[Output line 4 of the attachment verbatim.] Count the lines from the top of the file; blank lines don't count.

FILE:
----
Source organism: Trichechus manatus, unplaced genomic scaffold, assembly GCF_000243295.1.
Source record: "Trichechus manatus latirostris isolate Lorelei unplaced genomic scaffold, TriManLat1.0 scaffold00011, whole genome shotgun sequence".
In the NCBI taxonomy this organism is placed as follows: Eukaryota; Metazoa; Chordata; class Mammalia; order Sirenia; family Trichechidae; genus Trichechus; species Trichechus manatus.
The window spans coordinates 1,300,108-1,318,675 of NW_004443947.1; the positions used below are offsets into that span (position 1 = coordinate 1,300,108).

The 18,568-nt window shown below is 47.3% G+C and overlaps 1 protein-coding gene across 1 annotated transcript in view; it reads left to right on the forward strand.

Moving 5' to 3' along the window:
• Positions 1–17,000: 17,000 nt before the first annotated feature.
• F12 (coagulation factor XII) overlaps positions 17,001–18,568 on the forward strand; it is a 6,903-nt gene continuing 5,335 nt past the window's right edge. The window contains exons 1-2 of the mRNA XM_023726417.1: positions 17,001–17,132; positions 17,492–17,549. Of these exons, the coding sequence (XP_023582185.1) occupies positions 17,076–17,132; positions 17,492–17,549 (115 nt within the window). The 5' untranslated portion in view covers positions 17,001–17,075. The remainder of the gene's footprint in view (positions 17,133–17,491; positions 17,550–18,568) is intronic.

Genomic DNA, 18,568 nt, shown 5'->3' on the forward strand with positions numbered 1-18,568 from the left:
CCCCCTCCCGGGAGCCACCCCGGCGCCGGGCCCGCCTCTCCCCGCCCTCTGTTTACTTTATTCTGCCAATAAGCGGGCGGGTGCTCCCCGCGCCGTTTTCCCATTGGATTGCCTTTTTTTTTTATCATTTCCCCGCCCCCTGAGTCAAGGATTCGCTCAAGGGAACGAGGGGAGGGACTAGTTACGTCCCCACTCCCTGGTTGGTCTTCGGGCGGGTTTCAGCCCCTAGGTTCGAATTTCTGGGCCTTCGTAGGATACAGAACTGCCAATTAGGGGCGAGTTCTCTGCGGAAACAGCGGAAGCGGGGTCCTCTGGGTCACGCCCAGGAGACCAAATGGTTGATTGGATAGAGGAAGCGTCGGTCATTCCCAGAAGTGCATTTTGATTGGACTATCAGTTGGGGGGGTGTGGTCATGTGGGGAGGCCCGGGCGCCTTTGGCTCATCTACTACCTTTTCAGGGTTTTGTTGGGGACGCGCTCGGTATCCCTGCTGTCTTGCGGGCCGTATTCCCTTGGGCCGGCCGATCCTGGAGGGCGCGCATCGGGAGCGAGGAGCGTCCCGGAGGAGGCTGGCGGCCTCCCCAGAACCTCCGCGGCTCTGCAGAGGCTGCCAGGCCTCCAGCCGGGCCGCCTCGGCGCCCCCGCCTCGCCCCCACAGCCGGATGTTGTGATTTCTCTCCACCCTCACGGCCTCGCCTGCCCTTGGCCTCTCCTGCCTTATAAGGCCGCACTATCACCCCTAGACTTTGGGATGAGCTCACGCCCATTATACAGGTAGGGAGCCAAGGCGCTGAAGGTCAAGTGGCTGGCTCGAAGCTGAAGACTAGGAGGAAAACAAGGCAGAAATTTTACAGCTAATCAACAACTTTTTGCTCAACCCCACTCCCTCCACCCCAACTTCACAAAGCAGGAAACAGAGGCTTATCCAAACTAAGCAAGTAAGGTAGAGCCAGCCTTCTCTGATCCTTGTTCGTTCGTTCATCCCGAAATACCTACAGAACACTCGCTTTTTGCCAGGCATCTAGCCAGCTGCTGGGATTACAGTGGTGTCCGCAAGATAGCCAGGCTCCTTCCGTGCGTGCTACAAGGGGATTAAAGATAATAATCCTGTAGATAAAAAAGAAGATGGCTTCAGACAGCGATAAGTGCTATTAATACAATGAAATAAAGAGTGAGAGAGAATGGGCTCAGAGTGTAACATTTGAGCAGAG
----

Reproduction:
The window spans coordinates 1,300,108-1,318,675 of NW_004443947.1; the positions used below are offsets into that span (position 1 = coordinate 1,300,108).